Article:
Immediately transfer to the greased surface and leave to cool a bit until its safe to handle.Once the dough has cooled slightly, rub a teaspoon of ghee on your hands and very gently knead the dough for 2-3 minutes. Remember that the dough needs to be warm when you knead so just wait till its safe to touch, do not let it cool down completely, else it will not knead and remain grainy.Do not press very hard as you knead else the nuts  will start oozing their oil. You can grease you hands or the dough with ghee in between if it starts feeling sticky.

While the kneaded dough is still warm, pinch small portions of it and roll into a smooth ball. Roll the balls in powdered sugar.

Once cooled, store the peda in air tight container for up to a week.

Thank you for stopping by!

Notes 

  1. The time of cooking noted in this recipe will vary if you are using any other kind of sugar than granulated, since the water content of different varieties of sugar is different.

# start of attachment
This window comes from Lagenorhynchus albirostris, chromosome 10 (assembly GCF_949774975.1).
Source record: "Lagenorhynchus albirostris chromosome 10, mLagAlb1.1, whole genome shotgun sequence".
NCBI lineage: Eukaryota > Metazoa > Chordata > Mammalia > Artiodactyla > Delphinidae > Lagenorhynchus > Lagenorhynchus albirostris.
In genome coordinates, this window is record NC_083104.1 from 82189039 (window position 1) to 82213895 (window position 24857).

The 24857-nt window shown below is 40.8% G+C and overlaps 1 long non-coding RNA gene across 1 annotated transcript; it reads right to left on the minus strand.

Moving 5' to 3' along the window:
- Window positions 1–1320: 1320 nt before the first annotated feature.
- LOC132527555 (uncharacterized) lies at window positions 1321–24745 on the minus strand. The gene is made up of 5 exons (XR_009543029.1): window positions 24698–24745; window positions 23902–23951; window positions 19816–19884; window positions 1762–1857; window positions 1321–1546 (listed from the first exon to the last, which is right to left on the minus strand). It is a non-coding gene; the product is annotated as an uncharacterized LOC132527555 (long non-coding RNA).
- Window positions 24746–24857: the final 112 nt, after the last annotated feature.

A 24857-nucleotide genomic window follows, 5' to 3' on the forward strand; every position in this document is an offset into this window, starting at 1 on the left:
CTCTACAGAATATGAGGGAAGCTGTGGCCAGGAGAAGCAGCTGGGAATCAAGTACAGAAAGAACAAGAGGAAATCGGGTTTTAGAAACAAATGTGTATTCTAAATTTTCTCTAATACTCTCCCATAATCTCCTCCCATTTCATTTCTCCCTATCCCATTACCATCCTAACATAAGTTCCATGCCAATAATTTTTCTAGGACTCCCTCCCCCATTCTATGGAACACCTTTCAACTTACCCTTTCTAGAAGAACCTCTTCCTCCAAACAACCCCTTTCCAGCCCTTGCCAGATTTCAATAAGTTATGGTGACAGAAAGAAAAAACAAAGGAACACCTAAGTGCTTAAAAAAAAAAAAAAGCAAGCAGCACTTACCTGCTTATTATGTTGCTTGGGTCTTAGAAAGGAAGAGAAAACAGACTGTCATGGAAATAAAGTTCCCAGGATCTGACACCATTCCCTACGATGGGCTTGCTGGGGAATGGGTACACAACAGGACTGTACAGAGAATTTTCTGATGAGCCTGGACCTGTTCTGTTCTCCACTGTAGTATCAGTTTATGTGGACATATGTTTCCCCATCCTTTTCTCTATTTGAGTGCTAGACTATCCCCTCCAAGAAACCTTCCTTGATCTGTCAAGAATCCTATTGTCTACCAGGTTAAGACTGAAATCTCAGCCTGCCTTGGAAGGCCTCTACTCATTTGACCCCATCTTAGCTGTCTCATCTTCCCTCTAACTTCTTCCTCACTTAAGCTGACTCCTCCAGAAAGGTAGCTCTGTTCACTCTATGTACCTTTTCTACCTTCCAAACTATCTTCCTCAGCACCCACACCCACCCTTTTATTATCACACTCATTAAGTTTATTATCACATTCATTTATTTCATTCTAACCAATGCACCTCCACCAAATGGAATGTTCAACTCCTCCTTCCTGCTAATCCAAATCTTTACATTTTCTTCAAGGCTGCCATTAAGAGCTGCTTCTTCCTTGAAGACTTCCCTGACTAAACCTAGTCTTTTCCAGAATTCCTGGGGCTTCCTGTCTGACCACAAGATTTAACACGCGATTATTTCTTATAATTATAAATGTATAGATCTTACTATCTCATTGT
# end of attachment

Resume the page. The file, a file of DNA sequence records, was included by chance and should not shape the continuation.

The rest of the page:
2. You can use any kind of flavorings – saffron or kewra (screw pine water) instead of orange zest & cardamom.

Stay Spicy!

Roasted Flattened Rice & Spiced Sweet Peas (Chivda-Matar)

Many times, it really takes a beating to make favorite foods from childhood healthier. I don’t know. I always feel that childhood could absorb all that gluttony of sweets, fat and carbohydrates. Not that now my metabolism won’t permit, but my mind seriously watches goes into my system. When I was changing this recipe of fried chivda(flattened rice), a favorite snack from my years of growing up and an immensely popular street food in the northern parts of india,usually served in soiled newspaper cones, I wanted the flattened rice to make the same crackling cripsy sound between my teeth as it should  but did not want to sink it down in a pool of hot oil. I wanted that rich salty grease from it to drown my tastebuds and coat the roof of my palette but did not want to witness the flakes swimming and popping inside oil. Not really.